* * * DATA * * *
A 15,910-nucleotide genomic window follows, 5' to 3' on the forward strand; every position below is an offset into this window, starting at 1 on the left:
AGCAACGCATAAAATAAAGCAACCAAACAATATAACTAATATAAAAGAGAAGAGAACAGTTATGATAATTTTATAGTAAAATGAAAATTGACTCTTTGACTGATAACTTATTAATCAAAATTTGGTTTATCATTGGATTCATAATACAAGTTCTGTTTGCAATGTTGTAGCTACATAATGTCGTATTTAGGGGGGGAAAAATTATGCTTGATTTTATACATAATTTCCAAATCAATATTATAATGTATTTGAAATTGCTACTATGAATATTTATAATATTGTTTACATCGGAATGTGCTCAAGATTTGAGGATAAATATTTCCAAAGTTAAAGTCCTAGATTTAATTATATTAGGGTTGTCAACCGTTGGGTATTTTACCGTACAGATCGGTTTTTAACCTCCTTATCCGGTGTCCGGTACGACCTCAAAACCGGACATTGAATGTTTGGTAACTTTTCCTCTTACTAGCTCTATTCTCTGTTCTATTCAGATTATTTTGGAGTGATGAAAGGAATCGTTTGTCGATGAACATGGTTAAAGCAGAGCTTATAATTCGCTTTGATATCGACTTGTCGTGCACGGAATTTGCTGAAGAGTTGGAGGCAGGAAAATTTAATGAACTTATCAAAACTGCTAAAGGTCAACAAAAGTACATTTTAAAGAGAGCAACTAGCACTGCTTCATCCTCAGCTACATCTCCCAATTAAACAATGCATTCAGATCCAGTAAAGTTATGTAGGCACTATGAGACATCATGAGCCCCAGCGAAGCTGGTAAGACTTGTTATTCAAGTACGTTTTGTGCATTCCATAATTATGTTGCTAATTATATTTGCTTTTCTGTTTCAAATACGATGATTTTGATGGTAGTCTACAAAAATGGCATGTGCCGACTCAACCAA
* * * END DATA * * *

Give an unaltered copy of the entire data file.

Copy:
A 15,910-nucleotide genomic window follows, 5' to 3' on the forward strand; every position below is an offset into this window, starting at 1 on the left:
AGCAACGCATAAAATAAAGCAACCAAACAATATAACTAATATAAAAGAGAAGAGAACAGTTATGATAATTTTATAGTAAAATGAAAATTGACTCTTTGACTGATAACTTATTAATCAAAATTTGGTTTATCATTGGATTCATAATACAAGTTCTGTTTGCAATGTTGTAGCTACATAATGTCGTATTTAGGGGGGGAAAAATTATGCTTGATTTTATACATAATTTCCAAATCAATATTATAATGTATTTGAAATTGCTACTATGAATATTTATAATATTGTTTACATCGGAATGTGCTCAAGATTTGAGGATAAATATTTCCAAAGTTAAAGTCCTAGATTTAATTATATTAGGGTTGTCAACCGTTGGGTATTTTACCGTACAGATCGGTTTTTAACCTCCTTATCCGGTGTCCGGTACGACCTCAAAACCGGACATTGAATGTTTGGTAACTTTTCCTCTTACTAGCTCTATTCTCTGTTCTATTCAGATTATTTTGGAGTGATGAAAGGAATCGTTTGTCGATGAACATGGTTAAAGCAGAGCTTATAATTCGCTTTGATATCGACTTGTCGTGCACGGAATTTGCTGAAGAGTTGGAGGCAGGAAAATTTAATGAACTTATCAAAACTGCTAAAGGTCAACAAAAGTACATTTTAAAGAGAGCAACTAGCACTGCTTCATCCTCAGCTACATCTCCCAATTAAACAATGCATTCAGATCCAGTAAAGTTATGTAGGCACTATGAGACATCATGAGCCCCAGCGAAGCTGGTAAGACTTGTTATTCAAGTACGTTTTGTGCATTCCATAATTATGTTGCTAATTATATTTGCTTTTCTGTTTCAAATACGATGATTTTGATGGTAGTCTACAAAAATGGCATGTGCCGACTCAACCAA